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The purpose of leadership

The dictionary defines language as a system of communication.

What then is the system of communication used by leaders?

The leaders I interviewed said that the purpose of leadership communication is to influence and inspire (in order to achieve great results). To do so requires you to deliver 12 key components of inspirational communication.

The 12 principles are shown in Figure 3.1 overleaf.

Figure 3.1: The 12 principles

1. Learn how to be yourself, better, and reveal more of yourself in the way you communicate, in order to build trust.

2. Give voice to a compelling purpose and a powerful set of values, to create a framework that enables empowerment, action and decision making.

3. Combine this with a vivid picture of the future, which you communicate relentlessly to drive behaviours in the present.

4. Keep your people focused on the key relationships that your organization depends on for success; use those insights to drive change, and make building trust in those relationships a priority.

5. Make ‘engagement’ a strategic goal, and use conversations to engage.

6. Become a fanatic about understanding audiences, before trying to communicate with them.

7. Listen in new and powerful ways, and learn to ask the right questions.

8. Prepare a potent point of view to communicate your messages.

9. Use more stories and anecdotes to inspire the right behaviours.

10. Be aware of the signals you send through your body language and your behaviours, which can overwhelm your words.

11. Prepare properly for public platforms – your reputation is at stake.

12. Learn, rehearse, review, improve – always strive to be a better communicator.

Above all, make the building and maintaining of trust a strategic goal.

Why are these principles so important? Let’s look at them one by one.

Be yourself better

Authenticity as a leader is crucial. Followers will not commit if they do not trust you and believe that you have integrity. So, even if you are a highly introverted individual, you will have to learn to speak with more passion, talk to your values and stand up more often to speak to your beliefs. Followers must feel your passion and believe that you believe. When you are clear with yourself about the things you really care about, you cannot help but talk to them with passion.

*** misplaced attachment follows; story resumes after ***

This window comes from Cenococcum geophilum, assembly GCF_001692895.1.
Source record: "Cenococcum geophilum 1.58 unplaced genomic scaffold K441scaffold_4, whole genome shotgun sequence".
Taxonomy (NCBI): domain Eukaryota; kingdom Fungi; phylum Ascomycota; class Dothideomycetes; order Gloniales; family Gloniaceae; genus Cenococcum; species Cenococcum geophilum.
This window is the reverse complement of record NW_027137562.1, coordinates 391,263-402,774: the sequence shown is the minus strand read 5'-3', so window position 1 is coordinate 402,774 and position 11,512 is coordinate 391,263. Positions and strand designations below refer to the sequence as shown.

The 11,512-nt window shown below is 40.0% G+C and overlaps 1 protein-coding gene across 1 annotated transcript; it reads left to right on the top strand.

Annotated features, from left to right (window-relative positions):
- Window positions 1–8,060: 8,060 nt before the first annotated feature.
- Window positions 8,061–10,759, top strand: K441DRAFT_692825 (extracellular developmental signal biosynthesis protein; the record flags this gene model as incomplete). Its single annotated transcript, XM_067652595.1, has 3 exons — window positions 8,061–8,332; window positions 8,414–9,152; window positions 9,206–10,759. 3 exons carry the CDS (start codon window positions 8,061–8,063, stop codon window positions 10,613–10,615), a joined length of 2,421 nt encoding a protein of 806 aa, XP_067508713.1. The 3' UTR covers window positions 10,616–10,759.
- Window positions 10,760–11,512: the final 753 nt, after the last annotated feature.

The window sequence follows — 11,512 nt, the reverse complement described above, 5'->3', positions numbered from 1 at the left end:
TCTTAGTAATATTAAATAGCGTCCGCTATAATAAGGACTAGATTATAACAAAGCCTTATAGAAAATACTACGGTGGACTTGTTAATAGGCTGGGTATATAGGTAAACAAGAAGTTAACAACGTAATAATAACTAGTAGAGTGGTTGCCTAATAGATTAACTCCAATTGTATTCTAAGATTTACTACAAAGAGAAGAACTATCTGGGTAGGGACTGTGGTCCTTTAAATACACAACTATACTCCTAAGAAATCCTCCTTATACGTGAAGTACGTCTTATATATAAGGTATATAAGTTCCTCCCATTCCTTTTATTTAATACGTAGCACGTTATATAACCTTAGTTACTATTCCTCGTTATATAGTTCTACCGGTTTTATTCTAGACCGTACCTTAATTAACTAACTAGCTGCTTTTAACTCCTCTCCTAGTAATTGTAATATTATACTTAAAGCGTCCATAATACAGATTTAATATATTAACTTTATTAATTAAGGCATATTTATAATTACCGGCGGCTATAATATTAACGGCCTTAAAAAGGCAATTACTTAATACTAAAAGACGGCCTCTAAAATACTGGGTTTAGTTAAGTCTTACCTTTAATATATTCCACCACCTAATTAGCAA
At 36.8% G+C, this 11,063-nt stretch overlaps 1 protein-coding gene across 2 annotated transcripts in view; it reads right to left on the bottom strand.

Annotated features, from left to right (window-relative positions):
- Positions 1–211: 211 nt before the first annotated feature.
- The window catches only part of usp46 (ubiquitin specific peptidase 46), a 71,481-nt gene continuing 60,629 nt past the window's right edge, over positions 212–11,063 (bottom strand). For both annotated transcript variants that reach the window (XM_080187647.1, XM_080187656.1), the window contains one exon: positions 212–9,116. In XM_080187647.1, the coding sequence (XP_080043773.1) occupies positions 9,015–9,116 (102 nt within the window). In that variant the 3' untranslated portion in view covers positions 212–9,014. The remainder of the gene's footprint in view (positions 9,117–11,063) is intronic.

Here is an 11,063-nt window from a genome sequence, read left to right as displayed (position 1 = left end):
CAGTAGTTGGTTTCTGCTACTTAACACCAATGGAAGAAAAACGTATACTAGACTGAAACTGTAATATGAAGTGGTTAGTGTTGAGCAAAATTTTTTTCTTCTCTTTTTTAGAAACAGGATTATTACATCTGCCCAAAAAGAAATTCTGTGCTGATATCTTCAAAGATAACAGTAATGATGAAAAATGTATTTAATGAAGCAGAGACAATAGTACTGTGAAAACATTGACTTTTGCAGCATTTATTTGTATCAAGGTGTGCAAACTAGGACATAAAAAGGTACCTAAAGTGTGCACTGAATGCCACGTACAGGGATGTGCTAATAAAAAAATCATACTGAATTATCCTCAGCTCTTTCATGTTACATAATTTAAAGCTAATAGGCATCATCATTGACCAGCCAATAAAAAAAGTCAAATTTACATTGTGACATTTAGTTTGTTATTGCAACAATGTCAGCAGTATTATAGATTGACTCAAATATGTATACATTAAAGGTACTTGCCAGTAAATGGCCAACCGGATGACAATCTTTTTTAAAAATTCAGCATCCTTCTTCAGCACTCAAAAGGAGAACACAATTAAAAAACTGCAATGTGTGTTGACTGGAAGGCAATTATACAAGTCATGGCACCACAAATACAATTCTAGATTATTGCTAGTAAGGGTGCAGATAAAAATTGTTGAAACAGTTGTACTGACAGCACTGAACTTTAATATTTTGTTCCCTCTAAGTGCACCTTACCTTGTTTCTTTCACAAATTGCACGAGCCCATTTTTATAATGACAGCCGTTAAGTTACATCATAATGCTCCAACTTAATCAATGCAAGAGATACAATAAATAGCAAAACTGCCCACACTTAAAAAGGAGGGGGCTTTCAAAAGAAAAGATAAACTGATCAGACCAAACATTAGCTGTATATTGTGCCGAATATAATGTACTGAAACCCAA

Most leaders have not spent the time articulating those beliefs, yet the ability to draw on and display that passion and commitment, consistently and predictably, counts for more than skills at oratory and communicates more effectively than even the most perfectly crafted words. You have to be true to yourself, but you also have to learn to ‘perform’ yourself better.

Purpose and values

Too often, leaders use financial or numbers-based goals to motivate people. They are more comfortable being rational and objective. Too often, followers say they don’t get out of bed in the morning to achieve financial or other numbers-based objectives. They come to work and want to be inspired by a sense of doing something important, something that makes a difference.

A strong sense of mission can help shape decisions to be made throughout the organization, and is even more empowering when coupled with a set of values that your people know to be true. In this world of radical transparency, values have assumed far greater importance, for many reasons. Values define how people in the organization behave in pursuit of their objectives, and their actions define a business to the outside world. Those intangible values – often dismissed as ‘soft and fluffy’ – translate into actions on the ground, which translate into hard numbers in the books. How the mission and values are expressed is crucial.

Future focus

Every leader I spoke to used the future to drive the present. They knew precisely where they wanted to be in a given timescale, even if they did not know exactly how to get there. They were never satisfied with the status quo, and their restlessness was a tangible force. Every question they asked had to do with how people were progressing to the goals, and they kept those goals under constant review.

They painted a vivid picture of success, often describing the future in both rational terms (the numbers) and emotive terms (how it would feel for all concerned). This bringing together of the rational and the emotional was key to inspiring people. Fusing the future vision (what success will look and feel like) to the purpose (what important thing we are here to do) and to the values (how we do it) was what stirred hearts and minds. This future, though, had to be expressed in benefit terms for all the people with a vested interest in the performance of the organization – customers, shareholders, local communities, suppliers and partners and, most importantly, employees.

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